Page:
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Watch: Market Movers Europe, May 21-25: Oil, shipping markets eye EU's next move on Iran; gas, power traders look to winter forecast

The oil and shipping markets are heavily focused on the re-imposition of US sanctions against Iran, which may hit up to 1 million b/d of oil exports. The market will watch closely for how the European response may develop further after the European Commission announced Friday that it had launched a formal process to activate the Blocking Statute, a piece of legislation that forbids EU companies from complying with the extraterritorial effects of US sanctions.


Europe consumes around a third of Iran’s crude exports, and European refiners are already having difficulty shipping Iranian oil. Shipowners are starting to avoid this route because of the risk of US sanctions.


In agriculture, European biodiesel prices are expected to slip as large quantities of imports from Argentina and Southeast Asia begin arriving at the continent’s ports. The imports will add to already high stocks.


In gas and power, traders are looking to US data vendor Weather Company to release its first outlook for winter this year. This will provide traders with their first indication of what temperatures they might expect, and help determine their trading strategies.


And in metals, contract negotiations in the European flat steel market kick off this week, and mills are showing a steely resolve. They’re looking to increase settlement prices with their major industrial customers.


Join our conversations on Twitter - use #PlattsMM and connect with us.

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Video Transcript


In this week’s highlights: The biodiesel market expects a tumble; gas and power traders eye next winter’s weather outlook; and steel mills are feeling bullish about prices.


But first: the oil and shipping markets are heavily focused on the re-imposition of US sanctions against Iran, which may hit up to 1 million barrels a day of oil exports. The market will watch closely for how the European response may develop further after the EC announced Friday that it had launched a formal process to activate the Blocking Statute, a piece of legislation that forbids EU companies from complying with the extraterritorial effects of US sanctions.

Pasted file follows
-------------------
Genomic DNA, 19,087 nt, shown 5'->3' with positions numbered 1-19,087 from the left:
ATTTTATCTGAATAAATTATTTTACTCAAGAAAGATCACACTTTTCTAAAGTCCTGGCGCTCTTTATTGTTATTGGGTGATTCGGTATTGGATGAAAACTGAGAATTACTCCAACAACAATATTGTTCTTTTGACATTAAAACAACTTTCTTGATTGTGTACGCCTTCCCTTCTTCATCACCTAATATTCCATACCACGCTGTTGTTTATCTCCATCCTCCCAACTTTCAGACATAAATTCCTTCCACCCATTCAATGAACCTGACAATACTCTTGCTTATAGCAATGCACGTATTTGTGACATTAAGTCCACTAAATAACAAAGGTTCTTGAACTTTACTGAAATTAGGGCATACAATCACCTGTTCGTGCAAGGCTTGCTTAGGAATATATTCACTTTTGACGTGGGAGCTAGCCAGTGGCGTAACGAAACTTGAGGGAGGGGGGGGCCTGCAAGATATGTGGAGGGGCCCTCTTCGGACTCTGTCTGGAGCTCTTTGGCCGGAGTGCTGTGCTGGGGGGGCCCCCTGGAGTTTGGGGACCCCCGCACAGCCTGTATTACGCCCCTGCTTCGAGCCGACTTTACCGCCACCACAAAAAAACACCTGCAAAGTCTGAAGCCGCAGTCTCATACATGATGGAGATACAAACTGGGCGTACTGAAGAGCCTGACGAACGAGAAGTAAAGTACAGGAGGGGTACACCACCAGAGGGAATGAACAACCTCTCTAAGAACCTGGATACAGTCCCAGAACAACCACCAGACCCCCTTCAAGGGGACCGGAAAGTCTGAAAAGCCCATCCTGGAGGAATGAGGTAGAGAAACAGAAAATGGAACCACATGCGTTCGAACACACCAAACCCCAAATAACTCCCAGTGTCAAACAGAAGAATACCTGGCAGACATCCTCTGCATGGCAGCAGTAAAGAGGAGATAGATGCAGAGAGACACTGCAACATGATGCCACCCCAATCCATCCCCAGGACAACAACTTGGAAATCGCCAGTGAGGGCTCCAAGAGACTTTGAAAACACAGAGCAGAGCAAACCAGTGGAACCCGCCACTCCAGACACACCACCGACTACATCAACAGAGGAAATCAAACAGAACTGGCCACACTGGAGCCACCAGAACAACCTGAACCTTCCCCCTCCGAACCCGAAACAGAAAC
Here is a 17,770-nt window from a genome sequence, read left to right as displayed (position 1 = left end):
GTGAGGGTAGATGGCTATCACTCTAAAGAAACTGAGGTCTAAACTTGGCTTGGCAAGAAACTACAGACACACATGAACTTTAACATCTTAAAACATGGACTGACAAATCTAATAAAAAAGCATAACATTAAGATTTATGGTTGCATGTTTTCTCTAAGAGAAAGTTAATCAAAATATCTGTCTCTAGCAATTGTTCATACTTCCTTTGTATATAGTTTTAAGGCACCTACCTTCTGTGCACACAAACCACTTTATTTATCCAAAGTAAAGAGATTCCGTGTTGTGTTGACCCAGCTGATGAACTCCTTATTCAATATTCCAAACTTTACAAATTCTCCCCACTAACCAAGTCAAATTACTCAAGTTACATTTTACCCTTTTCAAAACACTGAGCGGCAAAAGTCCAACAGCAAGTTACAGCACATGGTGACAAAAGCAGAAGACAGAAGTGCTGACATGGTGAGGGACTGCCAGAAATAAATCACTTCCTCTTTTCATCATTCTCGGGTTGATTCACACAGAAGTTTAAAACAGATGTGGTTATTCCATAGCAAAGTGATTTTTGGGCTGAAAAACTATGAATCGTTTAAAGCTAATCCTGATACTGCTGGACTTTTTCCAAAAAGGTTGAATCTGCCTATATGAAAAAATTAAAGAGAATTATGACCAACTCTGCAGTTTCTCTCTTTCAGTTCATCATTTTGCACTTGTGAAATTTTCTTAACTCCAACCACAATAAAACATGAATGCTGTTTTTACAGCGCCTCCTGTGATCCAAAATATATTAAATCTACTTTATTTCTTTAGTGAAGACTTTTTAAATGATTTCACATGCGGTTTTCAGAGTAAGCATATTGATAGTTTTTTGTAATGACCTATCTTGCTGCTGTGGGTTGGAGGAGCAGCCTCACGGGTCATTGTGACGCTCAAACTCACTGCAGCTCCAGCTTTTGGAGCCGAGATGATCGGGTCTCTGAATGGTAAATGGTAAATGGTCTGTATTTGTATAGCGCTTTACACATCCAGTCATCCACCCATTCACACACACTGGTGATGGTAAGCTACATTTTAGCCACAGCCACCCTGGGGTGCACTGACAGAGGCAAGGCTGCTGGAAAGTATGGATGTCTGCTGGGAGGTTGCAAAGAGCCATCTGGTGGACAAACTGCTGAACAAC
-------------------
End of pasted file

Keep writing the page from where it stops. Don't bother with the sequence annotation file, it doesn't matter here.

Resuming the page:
Europe consumes around a third of Iran’s crude exports, and European refiners are already having difficulty shipping Iranian oil. Shipowners are starting to avoid this route because of the risk of US sanctions. EC President Jean-Claude Juncker has said the EU is fully committed to the continued, full and effective implementation of the 2015 Iran nuclear deal, as long as Iran respects its obligations.

The oil markets will be watching closely for signs of political efforts by European government representatives in Brussels to seek a waiver on Iranian sanctions which may hit up to 1 million b/d of oil exports from there.


The likelihood of exports from Iran plunging has unsettled the oil market. Brent crude futures last week briefly traded above $80 a barrel. As well as the risks to Iranian supply, Brent’s rise to its highest level since 2014 was driven by a number of factors, including an unexpected crude stock drawdown in the US, as well as the economic and political crisis in Venezuela.


Some have questioned the sustainability of current oil prices, which leads us to our social media question: Do you expect oil to finish 2018 up or down from current prices? Tweet us your thoughts with the hashtag #PlattsMM.


Talking about sustainability, European biodiesel prices are expected to tumble, as large quantities of imports from Argentina and Southeast Asia begin arriving at the continent’s ports. The imports will add to already high stocks.

The recent rise in the oil complex has caused biodiesel demand to soar. High gasoil prices have made it an increasingly cheap substitute for some buyers. However, the latest flood of product looks set to outweigh the additional demand, putting downward pressure on prices.


In the gas and power markets, traders are looking to the Weather Company on Monday. The US data vendor is set to release its first outlook for winter this year, providing traders with their first indication of what temperatures they might expect.


Long-term weather outlooks are rarely as reliable as near-term forecasts. But warm or cold, the weather has a huge impact on gas and electricity demand for heating. And that will play a critical role in determining trading strategies.


Finally, contract negotiations in the European flat steel market kick off this week, and mills are showing a steely resolve. They’re looking to increase settlement prices with their major industrial customers, announcing increases of 20 to 40 euros in offer levels from 530 to 540 euros a metric ton.


Such a move would further increase margins in the European steelmaking sector. In the first quarter, Luxembourg-based ArcelorMittal, the world’s largest steelmaker, improved its EBITDA per metric ton of steel to $101. That’s the highest since 2012.


Thanks for kicking off your Monday with us, and have a great week ahead.